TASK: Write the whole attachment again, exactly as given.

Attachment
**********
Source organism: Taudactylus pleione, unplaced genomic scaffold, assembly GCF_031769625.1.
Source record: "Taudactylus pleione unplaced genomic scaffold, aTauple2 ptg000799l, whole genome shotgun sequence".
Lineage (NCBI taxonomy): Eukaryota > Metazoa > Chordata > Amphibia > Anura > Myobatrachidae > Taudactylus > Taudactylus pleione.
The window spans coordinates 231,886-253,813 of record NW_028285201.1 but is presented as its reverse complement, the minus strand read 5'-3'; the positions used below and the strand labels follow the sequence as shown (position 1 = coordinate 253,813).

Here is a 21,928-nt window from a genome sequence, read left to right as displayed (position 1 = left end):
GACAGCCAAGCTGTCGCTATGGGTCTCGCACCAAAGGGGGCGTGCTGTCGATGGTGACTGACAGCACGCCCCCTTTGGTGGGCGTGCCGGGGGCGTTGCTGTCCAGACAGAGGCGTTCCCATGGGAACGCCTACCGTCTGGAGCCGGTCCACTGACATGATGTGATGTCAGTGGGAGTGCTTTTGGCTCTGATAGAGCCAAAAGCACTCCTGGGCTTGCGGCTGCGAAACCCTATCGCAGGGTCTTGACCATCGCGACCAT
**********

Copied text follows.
Source organism: Taudactylus pleione, unplaced genomic scaffold, assembly GCF_031769625.1.
Source record: "Taudactylus pleione unplaced genomic scaffold, aTauple2 ptg000799l, whole genome shotgun sequence".
Lineage (NCBI taxonomy): Eukaryota > Metazoa > Chordata > Amphibia > Anura > Myobatrachidae > Taudactylus > Taudactylus pleione.
The window spans coordinates 231,886-253,813 of record NW_028285201.1 but is presented as its reverse complement, the minus strand read 5'-3'; the positions used below and the strand labels follow the sequence as shown (position 1 = coordinate 253,813).

Here is a 21,928-nt window from a genome sequence, read left to right as displayed (position 1 = left end):
GACAGCCAAGCTGTCGCTATGGGTCTCGCACCAAAGGGGGCGTGCTGTCGATGGTGACTGACAGCACGCCCCCTTTGGTGGGCGTGCCGGGGGCGTTGCTGTCCAGACAGAGGCGTTCCCATGGGAACGCCTACCGTCTGGAGCCGGTCCACTGACATGATGTGATGTCAGTGGGAGTGCTTTTGGCTCTGATAGAGCCAAAAGCACTCCTGGGCTTGCGGCTGCGAAACCCTATCGCAGGGTCTTGACCATCGCGACCAT